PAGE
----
Cutting Salt & Russian Open to Pork Export

Cutting Salt & Russian Open to Pork Export

Cutting Salt & Russian Open to Pork Export plus Food Forethought. I’m Greg Martin with today’s Northwest Report. 

Negotiations led to a lifting of a Russian ban of US pork exports earlier this month, with similar efforts on going to resume trade in other markets through the Obama Administrations National Export Initiative according to U.S. Trade Representative, Ron Kirk.

KIRK: The Secretary himself and I both have been to Russia and to China. We’ve had teams in Japan, we continue to engage our friends in Taiwan and we will work collaboratively to try to open up all of those markets back to our beef, pork and poultry products.

Kraft Foods says it will cut the salt in its products sold in North America by an average of 10 percent over the next two years as food makers try to appeal to health-conscious consumers. The company says this amounts to the elimination of more than 10 million pounds - or more than 750 million teaspoons - of salt. Kraft said Wednesday that the move will reduce the sodium in Oscar Mayer Bologna by 17 percent and Easy Mac Cups by 20 percent. The company says they have been working on reducing sodium for several years and have already made a number of reductions.

Now with today’s Food Forethought, here’s Lacy Gray.

Two very important things happen on March 20th this year, the first day of spring, and National Ag Day. While spring needs no explanation, the What, Who and Why of National Ag Day can be summed up simply as “a day to recognize and celebrate agriculture’s daily contribution in all our lives in communities across America. As more farmers and ranchers make the effort to connect with consumers through such social media networking as Facebook, Twitter, and blogs more and more people are beginning to truly understand the importance, impact, and overall contribution that agriculture has provided the nation and continues to provide daily. Farmers and ranchers promoting healthy and abundant food is nothing new, they have been doing so for years, but they were not conveying that on the whole to the general public. In other words, “they have been preaching to the choir”. But through social media networking farmers and ranchers are finding out that the majority of consumers have confidence in their integrity and ability. A new relationship between farmers and consumers is being forged, one that will hopefully result in a better understanding of agriculture.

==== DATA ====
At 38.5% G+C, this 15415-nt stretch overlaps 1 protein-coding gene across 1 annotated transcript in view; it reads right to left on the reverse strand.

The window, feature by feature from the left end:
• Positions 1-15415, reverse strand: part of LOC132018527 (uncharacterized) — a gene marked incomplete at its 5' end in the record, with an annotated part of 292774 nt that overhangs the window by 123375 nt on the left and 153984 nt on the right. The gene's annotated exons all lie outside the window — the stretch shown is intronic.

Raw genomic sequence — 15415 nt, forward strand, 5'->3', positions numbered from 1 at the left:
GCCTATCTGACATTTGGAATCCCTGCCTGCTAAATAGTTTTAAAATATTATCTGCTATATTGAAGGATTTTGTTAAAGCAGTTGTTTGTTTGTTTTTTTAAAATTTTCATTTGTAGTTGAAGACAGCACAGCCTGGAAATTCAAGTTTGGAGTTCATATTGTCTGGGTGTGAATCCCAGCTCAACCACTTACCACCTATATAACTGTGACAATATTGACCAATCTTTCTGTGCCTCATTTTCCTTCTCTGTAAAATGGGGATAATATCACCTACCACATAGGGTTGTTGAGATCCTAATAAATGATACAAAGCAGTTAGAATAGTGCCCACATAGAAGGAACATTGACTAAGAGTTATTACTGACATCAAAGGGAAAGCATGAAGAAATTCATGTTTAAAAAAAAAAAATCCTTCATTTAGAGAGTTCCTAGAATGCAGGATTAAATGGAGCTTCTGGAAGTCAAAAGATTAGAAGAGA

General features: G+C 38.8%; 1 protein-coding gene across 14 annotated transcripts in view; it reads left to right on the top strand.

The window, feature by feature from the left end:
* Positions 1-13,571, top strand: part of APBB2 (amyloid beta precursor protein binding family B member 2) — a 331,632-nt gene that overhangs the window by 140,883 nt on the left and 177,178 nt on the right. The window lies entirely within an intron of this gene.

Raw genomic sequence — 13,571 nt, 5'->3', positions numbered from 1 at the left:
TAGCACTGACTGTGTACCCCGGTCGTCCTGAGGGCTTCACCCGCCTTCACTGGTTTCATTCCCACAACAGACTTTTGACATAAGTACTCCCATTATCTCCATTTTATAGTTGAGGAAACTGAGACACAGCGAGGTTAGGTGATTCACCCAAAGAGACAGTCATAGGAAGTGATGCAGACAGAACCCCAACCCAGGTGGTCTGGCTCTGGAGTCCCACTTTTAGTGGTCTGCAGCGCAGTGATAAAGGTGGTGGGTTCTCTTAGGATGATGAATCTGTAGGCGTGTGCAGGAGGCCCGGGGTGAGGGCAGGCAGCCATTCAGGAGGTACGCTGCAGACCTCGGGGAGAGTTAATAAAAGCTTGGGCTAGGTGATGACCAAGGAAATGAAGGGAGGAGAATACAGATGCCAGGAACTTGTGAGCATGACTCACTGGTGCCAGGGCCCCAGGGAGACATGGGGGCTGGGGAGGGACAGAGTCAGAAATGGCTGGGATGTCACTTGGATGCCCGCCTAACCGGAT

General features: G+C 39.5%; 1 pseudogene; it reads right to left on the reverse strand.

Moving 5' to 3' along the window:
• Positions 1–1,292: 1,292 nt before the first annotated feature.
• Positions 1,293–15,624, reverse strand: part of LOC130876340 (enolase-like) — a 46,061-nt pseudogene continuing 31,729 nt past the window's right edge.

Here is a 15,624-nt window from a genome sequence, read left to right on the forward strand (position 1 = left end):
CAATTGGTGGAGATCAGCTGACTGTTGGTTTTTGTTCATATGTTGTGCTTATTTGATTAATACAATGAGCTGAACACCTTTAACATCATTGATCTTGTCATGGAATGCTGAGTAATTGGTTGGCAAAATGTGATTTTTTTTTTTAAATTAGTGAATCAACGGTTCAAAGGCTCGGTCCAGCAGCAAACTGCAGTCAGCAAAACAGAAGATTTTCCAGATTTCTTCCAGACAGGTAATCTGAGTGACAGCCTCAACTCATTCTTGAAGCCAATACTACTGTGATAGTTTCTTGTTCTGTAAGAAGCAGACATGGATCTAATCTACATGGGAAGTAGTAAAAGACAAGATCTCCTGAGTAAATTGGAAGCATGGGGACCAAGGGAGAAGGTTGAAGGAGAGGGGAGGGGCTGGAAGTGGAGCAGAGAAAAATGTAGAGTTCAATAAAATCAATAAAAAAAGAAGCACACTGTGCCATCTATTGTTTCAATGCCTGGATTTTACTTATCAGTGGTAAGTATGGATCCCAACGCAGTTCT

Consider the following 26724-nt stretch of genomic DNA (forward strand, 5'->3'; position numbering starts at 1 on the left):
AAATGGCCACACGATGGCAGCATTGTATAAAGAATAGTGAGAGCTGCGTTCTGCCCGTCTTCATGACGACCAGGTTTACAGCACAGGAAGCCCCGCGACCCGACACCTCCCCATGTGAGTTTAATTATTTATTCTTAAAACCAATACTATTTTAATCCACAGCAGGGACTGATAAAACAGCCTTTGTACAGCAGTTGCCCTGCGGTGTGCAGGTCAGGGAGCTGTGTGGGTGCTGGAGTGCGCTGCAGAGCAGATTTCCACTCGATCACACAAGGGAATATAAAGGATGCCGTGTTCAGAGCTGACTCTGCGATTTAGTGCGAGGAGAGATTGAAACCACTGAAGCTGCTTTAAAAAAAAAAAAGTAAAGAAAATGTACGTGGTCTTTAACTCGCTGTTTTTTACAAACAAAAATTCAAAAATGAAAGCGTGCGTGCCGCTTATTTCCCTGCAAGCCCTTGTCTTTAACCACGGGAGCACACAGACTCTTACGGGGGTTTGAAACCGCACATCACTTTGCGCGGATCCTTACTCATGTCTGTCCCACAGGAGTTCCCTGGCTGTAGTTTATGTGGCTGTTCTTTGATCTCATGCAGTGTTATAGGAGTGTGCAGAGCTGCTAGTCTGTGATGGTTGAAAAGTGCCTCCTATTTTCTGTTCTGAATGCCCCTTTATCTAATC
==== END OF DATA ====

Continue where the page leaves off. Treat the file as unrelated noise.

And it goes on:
Thanks Lacy. That’s today’s Northwest Report. I’m Greg Martin on the Northwest Ag Information Network.

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